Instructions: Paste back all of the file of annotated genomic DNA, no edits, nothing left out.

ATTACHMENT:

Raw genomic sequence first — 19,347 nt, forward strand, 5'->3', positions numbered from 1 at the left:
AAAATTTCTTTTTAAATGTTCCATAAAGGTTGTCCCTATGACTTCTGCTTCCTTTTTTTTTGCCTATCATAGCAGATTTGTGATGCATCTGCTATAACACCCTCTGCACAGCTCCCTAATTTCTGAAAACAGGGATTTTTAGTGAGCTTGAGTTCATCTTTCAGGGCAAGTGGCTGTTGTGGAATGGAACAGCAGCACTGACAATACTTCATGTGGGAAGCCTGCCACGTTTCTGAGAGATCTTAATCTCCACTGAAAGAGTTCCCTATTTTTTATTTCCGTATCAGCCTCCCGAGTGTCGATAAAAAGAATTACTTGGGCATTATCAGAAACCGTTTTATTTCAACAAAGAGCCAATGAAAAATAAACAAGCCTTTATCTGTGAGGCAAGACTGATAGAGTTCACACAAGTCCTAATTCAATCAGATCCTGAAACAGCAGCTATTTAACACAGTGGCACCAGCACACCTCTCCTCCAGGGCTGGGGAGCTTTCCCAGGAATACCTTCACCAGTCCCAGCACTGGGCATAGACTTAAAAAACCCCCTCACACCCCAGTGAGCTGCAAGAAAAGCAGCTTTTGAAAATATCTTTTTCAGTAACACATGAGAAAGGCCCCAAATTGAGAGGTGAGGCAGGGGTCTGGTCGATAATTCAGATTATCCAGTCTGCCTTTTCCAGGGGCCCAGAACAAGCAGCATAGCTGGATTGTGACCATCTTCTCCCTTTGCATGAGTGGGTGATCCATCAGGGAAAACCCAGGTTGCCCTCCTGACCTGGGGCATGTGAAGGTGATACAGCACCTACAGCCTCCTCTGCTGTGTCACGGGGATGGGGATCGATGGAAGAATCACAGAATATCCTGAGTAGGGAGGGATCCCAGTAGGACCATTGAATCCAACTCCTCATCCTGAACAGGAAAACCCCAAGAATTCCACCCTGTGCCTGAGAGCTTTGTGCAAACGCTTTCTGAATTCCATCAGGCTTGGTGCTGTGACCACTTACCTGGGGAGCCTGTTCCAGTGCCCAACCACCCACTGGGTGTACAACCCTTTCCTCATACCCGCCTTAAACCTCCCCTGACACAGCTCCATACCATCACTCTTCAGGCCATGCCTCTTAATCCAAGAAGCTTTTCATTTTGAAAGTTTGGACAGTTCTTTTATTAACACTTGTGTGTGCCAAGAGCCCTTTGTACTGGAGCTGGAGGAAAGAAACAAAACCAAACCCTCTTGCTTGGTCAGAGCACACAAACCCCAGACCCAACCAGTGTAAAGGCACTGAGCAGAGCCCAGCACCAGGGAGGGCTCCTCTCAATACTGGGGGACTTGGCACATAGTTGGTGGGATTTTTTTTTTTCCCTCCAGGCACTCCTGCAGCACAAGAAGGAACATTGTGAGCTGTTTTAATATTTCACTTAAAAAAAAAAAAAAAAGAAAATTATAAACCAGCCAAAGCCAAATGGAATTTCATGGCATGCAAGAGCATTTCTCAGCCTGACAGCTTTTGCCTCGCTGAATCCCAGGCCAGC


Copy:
Raw genomic sequence first — 19,347 nt, forward strand, 5'->3', positions numbered from 1 at the left:
AAAATTTCTTTTTAAATGTTCCATAAAGGTTGTCCCTATGACTTCTGCTTCCTTTTTTTTTGCCTATCATAGCAGATTTGTGATGCATCTGCTATAACACCCTCTGCACAGCTCCCTAATTTCTGAAAACAGGGATTTTTAGTGAGCTTGAGTTCATCTTTCAGGGCAAGTGGCTGTTGTGGAATGGAACAGCAGCACTGACAATACTTCATGTGGGAAGCCTGCCACGTTTCTGAGAGATCTTAATCTCCACTGAAAGAGTTCCCTATTTTTTATTTCCGTATCAGCCTCCCGAGTGTCGATAAAAAGAATTACTTGGGCATTATCAGAAACCGTTTTATTTCAACAAAGAGCCAATGAAAAATAAACAAGCCTTTATCTGTGAGGCAAGACTGATAGAGTTCACACAAGTCCTAATTCAATCAGATCCTGAAACAGCAGCTATTTAACACAGTGGCACCAGCACACCTCTCCTCCAGGGCTGGGGAGCTTTCCCAGGAATACCTTCACCAGTCCCAGCACTGGGCATAGACTTAAAAAACCCCCTCACACCCCAGTGAGCTGCAAGAAAAGCAGCTTTTGAAAATATCTTTTTCAGTAACACATGAGAAAGGCCCCAAATTGAGAGGTGAGGCAGGGGTCTGGTCGATAATTCAGATTATCCAGTCTGCCTTTTCCAGGGGCCCAGAACAAGCAGCATAGCTGGATTGTGACCATCTTCTCCCTTTGCATGAGTGGGTGATCCATCAGGGAAAACCCAGGTTGCCCTCCTGACCTGGGGCATGTGAAGGTGATACAGCACCTACAGCCTCCTCTGCTGTGTCACGGGGATGGGGATCGATGGAAGAATCACAGAATATCCTGAGTAGGGAGGGATCCCAGTAGGACCATTGAATCCAACTCCTCATCCTGAACAGGAAAACCCCAAGAATTCCACCCTGTGCCTGAGAGCTTTGTGCAAACGCTTTCTGAATTCCATCAGGCTTGGTGCTGTGACCACTTACCTGGGGAGCCTGTTCCAGTGCCCAACCACCCACTGGGTGTACAACCCTTTCCTCATACCCGCCTTAAACCTCCCCTGACACAGCTCCATACCATCACTCTTCAGGCCATGCCTCTTAATCCAAGAAGCTTTTCATTTTGAAAGTTTGGACAGTTCTTTTATTAACACTTGTGTGTGCCAAGAGCCCTTTGTACTGGAGCTGGAGGAAAGAAACAAAACCAAACCCTCTTGCTTGGTCAGAGCACACAAACCCCAGACCCAACCAGTGTAAAGGCACTGAGCAGAGCCCAGCACCAGGGAGGGCTCCTCTCAATACTGGGGGACTTGGCACATAGTTGGTGGGATTTTTTTTTTTCCCTCCAGGCACTCCTGCAGCACAAGAAGGAACATTGTGAGCTGTTTTAATATTTCACTTAAAAAAAAAAAAAAAAGAAAATTATAAACCAGCCAAAGCCAAATGGAATTTCATGGCATGCAAGAGCATTTCTCAGCCTGACAGCTTTTGCCTCGCTGAATCCCAGGCCAGC